Report on a brief literary investigation

Recently I was listening to an audio book of the 6th century classic The Consolation of Philosophy, and this line came up: “So true is it that nothing is wretched, but thinking makes it so, and conversely every lot is happy if borne with equanimity.”

I snapped to attention, because it brought to mind a delightful memory from several years ago. I was trying to remember a quotation that was right on the tip of my tongue, and wrote a Facebook post like, “I’m trying to remember a quote about how things aren’t good and bad in themselves, but it’s all how you think about it. I think it may have been in verse.”

And sure enough, my friend Jason came up with it immediately. It’s from Hamlet, Act II, Scene ii. Hamlet has called Denmark a prison, and when his friends protest, he responds:

Why, then, ’tis none to you; for there is nothing
either good or bad, but thinking makes it so: to me
it is a prison.


Those lines had made an impression, but not a very firm one, until my friend helped me to remember it.

Of course, when I heard the audio book, the phrase “but thinking makes it so” jumped out at me. I wondered whether the translator had intentionally echoed the line from Hamlet.

I discovered that the audio book I was listening to was a somewhat modernized version of the H.R. James translation available on Project Gutenberg. A fuller quote is:

This very place which thou callest exile is to them that dwell therein their native land. So true is it that nothing is wretched, but thinking makes it so, and conversely every lot is happy if borne with equanimity.

H.R. James

The verbal echo was clear enough. I pressed my small Latin into service to see to how closely the English translation hewed to the original. From the Perseus Digital Library:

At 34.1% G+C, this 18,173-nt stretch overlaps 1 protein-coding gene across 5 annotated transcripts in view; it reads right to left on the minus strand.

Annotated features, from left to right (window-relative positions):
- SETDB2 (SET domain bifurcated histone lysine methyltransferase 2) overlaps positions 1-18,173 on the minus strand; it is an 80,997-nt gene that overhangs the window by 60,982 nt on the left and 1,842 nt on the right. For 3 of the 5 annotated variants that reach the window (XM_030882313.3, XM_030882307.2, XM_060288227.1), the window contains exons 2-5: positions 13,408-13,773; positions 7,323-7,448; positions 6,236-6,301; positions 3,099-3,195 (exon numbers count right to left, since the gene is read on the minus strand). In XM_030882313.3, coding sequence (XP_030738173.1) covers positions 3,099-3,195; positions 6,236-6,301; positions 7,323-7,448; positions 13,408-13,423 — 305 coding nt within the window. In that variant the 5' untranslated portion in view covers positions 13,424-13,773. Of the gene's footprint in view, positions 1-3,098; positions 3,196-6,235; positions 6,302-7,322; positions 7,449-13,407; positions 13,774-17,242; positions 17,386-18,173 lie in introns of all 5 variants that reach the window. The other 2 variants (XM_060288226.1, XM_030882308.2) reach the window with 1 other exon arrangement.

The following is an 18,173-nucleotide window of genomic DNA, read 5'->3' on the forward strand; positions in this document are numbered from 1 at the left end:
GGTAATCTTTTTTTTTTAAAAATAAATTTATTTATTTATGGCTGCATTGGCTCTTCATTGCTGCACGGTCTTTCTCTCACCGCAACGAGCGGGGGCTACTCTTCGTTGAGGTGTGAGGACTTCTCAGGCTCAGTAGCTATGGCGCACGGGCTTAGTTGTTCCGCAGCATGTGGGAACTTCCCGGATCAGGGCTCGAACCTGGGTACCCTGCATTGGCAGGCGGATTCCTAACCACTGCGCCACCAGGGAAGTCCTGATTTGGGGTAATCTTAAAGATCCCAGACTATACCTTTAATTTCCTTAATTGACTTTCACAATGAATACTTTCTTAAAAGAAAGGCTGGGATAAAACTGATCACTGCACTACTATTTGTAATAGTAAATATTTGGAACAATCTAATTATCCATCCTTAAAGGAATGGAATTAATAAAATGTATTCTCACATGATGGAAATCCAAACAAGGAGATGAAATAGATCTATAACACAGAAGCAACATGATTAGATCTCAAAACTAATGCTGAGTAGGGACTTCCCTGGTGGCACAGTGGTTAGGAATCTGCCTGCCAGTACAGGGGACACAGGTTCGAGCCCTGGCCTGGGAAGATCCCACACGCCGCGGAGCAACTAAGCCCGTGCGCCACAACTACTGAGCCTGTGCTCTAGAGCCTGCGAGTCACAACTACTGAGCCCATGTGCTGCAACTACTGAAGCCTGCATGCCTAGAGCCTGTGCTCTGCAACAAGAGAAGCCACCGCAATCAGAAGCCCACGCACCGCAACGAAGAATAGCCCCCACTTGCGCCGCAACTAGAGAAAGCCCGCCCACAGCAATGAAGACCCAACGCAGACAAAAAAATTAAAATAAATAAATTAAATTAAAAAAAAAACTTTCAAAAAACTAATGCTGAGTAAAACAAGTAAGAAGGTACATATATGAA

Hic ipse locus quem tu exilium uocas, incolentibus patria est; adeo nihil est miserum nisi cum putes contraque beata sors omnis est aequanimitate tolerantis.


I translate—woodenly, with many cognates, and with the help of a lexicon—as follows:

This very place which you consider exile, to its inhabitants is a homeland. For nothing is miserable except as you suppose but on the contrary every lot is blessed if borne with equanimity.


From this I conclude that the verbal similarity between James and Shakespeare is greater than is required by the Latin text. My next question then was whether the Bard might have lifted his phrase from an earlier English translation.

It turns out the Queen Elizabeth translated The Consolation of Philosophy (perhaps partially?), but I couldn’t find this passage among the published excepts. That is a shame, because that would be contemporary with Shakespeare.

Chaucer translated the book as well. Here is his version:

Þis same place þat þou clepist exil is contre to hem þat enhabiten here. Thy miseries proceed from the thought that thou art miserable. and forþi. Noþing wrecched. but whan þou wenest it Every lot may be happy to the man who bears his condition with equanimity and courage.


(Your guess on the punctuation is as good as mine.)

It doesn’t seem like Shakespeare is taking his words from Chaucer, at least.

So my conclusion is this. The semantic echo is unmistakable. It’s an ironic recasting of Boethius’s phrase: Boethius was literally in exile, but found solace in his mind. Hamlet is literally at home, but tormented in his mind. I have no doubt that Shakespeare was thinking of Boethius when he wrote that line—and it makes me hungry to find further linkages between the works.

I think H.R. James must have been aware of this as well, and as something of a tribute—or perhaps unconsciously, we can’t know—used the words of Shakespeare in his (then-)contemporary translation of Boethius. The phrase is, after all, hard to improve upon.

And literary puzzles aside, I highly recommend The Consolation of Philosophy. C.S. Lewis wrote, I believe, that for a thousand years after its publication, it was considered the best book ever written. High praise from Lewis, and from the ages.